In space no one can hear you scream, but plenty of sounds bring space to mind nonetheless. The sounds we’ve heard from space in recent years, between the Einstein chirps and the plasma songs, were beyond our hearing initially, the frequencies shifted after the fact so we could experience the original waveforms in a manner that we’d more naturally categorize as audio.
Still, a century of film, not to mention television and radio drama, has provided a sonic signature to space, a sonic context for extra-planetary exploration. This is what one might make of “Iris Study,” a drone-like two-minute sketch in audio by William Boldenweck. There is much drone music, in particular on SoundCloud, and much of it aspires to a compositional state. Such drone music can be heard as a descendant of Olivier Messiaen and Mortan Feldman, traversing Eduard Artemyev and La Monte Young toward an aesthetic of stasis.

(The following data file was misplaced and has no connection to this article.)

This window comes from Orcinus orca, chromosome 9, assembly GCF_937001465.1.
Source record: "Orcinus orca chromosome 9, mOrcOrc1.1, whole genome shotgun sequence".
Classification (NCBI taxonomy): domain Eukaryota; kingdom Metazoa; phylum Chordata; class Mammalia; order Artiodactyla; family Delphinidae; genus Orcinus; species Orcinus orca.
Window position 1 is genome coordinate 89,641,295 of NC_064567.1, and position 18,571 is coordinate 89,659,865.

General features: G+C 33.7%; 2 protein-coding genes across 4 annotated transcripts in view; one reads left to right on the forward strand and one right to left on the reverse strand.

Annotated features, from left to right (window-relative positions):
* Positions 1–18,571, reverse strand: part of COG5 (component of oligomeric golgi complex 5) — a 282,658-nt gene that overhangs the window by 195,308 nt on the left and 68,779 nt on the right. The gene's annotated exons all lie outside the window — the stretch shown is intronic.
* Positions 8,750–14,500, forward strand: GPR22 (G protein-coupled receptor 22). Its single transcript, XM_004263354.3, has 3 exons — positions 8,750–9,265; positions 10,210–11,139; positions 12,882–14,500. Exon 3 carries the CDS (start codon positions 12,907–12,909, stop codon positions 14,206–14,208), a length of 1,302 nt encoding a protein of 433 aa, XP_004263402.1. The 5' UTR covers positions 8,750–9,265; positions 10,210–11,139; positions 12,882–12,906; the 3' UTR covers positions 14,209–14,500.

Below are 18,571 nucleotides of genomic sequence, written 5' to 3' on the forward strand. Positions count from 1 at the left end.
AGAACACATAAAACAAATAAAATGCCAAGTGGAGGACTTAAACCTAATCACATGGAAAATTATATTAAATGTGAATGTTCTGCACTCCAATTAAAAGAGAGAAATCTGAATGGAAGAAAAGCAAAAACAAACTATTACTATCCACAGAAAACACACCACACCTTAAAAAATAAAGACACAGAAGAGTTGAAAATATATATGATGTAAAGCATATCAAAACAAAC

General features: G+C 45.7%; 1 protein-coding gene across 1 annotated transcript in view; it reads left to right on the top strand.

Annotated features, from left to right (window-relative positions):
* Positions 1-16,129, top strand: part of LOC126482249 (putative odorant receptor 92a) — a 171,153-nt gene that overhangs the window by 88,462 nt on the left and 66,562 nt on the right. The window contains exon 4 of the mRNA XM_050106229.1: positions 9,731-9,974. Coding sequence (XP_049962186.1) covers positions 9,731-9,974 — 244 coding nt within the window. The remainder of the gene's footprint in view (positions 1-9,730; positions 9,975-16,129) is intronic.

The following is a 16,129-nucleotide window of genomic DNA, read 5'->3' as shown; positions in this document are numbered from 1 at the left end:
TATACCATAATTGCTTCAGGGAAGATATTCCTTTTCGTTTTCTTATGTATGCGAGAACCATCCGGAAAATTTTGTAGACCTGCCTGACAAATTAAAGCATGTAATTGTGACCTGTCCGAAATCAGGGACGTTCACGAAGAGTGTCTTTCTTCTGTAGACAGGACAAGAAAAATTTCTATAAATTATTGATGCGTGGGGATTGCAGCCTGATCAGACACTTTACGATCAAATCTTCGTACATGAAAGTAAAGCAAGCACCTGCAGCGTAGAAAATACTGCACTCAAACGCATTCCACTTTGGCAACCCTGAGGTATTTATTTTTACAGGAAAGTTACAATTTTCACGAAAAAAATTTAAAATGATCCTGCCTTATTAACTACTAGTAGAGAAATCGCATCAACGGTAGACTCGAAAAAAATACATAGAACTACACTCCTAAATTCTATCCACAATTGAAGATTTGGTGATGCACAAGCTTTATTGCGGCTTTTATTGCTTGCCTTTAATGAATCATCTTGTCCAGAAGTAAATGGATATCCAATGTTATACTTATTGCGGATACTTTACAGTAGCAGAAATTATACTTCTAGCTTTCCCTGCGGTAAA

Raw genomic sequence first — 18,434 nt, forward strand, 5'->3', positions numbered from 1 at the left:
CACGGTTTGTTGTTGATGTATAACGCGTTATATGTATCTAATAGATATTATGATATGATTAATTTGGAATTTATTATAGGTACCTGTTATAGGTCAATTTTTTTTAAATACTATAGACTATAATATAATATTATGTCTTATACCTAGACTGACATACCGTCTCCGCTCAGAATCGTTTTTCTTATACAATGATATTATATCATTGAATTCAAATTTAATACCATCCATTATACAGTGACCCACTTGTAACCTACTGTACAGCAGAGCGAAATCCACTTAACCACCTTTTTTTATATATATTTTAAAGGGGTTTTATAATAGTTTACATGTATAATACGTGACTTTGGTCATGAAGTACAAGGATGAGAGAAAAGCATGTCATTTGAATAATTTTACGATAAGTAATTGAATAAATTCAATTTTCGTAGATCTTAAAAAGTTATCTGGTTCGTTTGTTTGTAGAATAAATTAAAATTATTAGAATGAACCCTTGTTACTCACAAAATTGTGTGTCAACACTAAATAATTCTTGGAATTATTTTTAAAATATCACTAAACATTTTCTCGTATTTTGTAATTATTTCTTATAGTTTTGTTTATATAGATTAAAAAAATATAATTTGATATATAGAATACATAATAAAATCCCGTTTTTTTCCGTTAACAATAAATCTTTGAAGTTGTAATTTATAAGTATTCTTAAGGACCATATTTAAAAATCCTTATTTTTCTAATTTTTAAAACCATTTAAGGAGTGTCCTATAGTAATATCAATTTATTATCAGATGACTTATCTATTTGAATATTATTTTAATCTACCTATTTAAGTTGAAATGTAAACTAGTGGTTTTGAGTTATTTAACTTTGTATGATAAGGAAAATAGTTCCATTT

What Boldenweck has recorded here is apart from that. “Iris Study” sounds like it transpires not in musical time but in narrative time. It’s less a composition than it is the sound of a deep-space ship being walked late in the non-night/non-day of interplanetary travel. It captures the echo and contours of physical space, of systems humming with a vast vacuum just outside the door. Then again, this could be program music, the program being the footsteps of an astronaut pacing, the drone matching the protagonist’s emotional arc as well as the physical map of the stroll.
More likely Boldenweck has some other story entirely, some other design and structure, in mind, but the piece’s inherent absence leaves plenty of beautiful space for the mind to fill.